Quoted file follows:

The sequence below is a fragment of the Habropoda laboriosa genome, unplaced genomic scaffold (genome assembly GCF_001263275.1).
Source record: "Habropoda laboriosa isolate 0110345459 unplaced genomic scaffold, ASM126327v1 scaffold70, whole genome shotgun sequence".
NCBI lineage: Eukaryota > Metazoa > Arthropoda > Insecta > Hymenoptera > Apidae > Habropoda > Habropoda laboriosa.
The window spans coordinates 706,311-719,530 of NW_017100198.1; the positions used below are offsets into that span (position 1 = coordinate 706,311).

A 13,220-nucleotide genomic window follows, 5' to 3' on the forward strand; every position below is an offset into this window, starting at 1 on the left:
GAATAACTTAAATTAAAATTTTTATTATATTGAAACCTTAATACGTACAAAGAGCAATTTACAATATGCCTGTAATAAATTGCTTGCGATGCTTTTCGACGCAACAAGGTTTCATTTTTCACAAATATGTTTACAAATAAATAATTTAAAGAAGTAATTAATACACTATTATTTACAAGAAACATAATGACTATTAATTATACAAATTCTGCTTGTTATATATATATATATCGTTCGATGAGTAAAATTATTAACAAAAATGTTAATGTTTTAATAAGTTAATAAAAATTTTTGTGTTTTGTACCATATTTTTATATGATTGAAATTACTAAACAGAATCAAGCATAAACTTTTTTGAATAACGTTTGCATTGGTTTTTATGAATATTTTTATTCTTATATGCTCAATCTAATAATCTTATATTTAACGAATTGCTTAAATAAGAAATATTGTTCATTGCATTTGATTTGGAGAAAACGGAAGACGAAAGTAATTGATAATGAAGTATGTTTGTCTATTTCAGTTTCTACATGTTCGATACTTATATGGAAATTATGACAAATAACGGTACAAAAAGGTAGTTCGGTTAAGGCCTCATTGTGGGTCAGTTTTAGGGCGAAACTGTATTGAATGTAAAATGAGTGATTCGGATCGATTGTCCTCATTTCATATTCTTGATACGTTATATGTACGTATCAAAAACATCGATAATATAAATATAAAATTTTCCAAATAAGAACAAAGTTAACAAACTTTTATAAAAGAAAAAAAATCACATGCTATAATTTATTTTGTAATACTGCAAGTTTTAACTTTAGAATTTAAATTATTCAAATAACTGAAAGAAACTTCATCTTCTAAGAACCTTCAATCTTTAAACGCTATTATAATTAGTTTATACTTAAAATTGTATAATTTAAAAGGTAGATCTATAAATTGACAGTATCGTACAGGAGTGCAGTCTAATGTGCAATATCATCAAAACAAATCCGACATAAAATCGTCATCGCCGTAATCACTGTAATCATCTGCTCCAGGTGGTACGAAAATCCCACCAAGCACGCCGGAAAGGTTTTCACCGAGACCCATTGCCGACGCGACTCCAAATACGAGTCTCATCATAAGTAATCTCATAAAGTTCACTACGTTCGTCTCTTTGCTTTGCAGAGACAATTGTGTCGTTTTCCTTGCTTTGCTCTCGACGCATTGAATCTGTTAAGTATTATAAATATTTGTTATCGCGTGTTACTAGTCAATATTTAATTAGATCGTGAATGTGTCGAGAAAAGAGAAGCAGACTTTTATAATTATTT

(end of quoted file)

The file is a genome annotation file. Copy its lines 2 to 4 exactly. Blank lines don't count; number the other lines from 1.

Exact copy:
Source record: "Habropoda laboriosa isolate 0110345459 unplaced genomic scaffold, ASM126327v1 scaffold70, whole genome shotgun sequence".
NCBI lineage: Eukaryota > Metazoa > Arthropoda > Insecta > Hymenoptera > Apidae > Habropoda > Habropoda laboriosa.
The window spans coordinates 706,311-719,530 of NW_017100198.1; the positions used below are offsets into that span (position 1 = coordinate 706,311).